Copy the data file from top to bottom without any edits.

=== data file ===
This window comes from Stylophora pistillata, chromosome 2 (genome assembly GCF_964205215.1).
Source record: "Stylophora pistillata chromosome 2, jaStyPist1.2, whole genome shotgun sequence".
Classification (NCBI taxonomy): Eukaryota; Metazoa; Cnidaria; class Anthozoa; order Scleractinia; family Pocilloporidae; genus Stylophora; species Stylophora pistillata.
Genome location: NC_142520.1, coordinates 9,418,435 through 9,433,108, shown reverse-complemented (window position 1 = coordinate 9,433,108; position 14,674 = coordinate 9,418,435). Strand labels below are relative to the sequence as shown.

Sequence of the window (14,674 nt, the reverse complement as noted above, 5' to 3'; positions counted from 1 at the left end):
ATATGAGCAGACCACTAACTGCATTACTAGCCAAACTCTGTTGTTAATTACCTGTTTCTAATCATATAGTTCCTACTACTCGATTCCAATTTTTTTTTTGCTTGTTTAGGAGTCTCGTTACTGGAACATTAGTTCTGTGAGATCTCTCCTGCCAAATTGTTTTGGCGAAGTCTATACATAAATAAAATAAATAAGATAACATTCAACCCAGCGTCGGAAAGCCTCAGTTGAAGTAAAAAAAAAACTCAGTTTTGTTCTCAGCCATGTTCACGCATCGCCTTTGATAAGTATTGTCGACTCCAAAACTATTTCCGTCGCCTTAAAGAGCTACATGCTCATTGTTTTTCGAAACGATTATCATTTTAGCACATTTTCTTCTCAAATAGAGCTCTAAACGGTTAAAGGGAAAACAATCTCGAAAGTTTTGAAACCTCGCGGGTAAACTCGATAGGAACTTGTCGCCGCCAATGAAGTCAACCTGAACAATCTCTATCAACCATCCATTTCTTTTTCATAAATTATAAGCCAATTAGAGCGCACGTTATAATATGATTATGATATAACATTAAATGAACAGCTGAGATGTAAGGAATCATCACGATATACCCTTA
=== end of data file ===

This window comes from Stylophora pistillata, chromosome 2 (genome assembly GCF_964205215.1).
Source record: "Stylophora pistillata chromosome 2, jaStyPist1.2, whole genome shotgun sequence".
Classification (NCBI taxonomy): Eukaryota; Metazoa; Cnidaria; class Anthozoa; order Scleractinia; family Pocilloporidae; genus Stylophora; species Stylophora pistillata.
Genome location: NC_142520.1, coordinates 9,418,435 through 9,433,108, shown reverse-complemented (window position 1 = coordinate 9,433,108; position 14,674 = coordinate 9,418,435). Strand labels below are relative to the sequence as shown.

Sequence of the window (14,674 nt, the reverse complement as noted above, 5' to 3'; positions counted from 1 at the left end):
ATATGAGCAGACCACTAACTGCATTACTAGCCAAACTCTGTTGTTAATTACCTGTTTCTAATCATATAGTTCCTACTACTCGATTCCAATTTTTTTTTTGCTTGTTTAGGAGTCTCGTTACTGGAACATTAGTTCTGTGAGATCTCTCCTGCCAAATTGTTTTGGCGAAGTCTATACATAAATAAAATAAATAAGATAACATTCAACCCAGCGTCGGAAAGCCTCAGTTGAAGTAAAAAAAAAACTCAGTTTTGTTCTCAGCCATGTTCACGCATCGCCTTTGATAAGTATTGTCGACTCCAAAACTATTTCCGTCGCCTTAAAGAGCTACATGCTCATTGTTTTTCGAAACGATTATCATTTTAGCACATTTTCTTCTCAAATAGAGCTCTAAACGGTTAAAGGGAAAACAATCTCGAAAGTTTTGAAACCTCGCGGGTAAACTCGATAGGAACTTGTCGCCGCCAATGAAGTCAACCTGAACAATCTCTATCAACCATCCATTTCTTTTTCATAAATTATAAGCCAATTAGAGCGCACGTTATAATATGATTATGATATAACATTAAATGAACAGCTGAGATGTAAGGAATCATCACGATATACCCTTA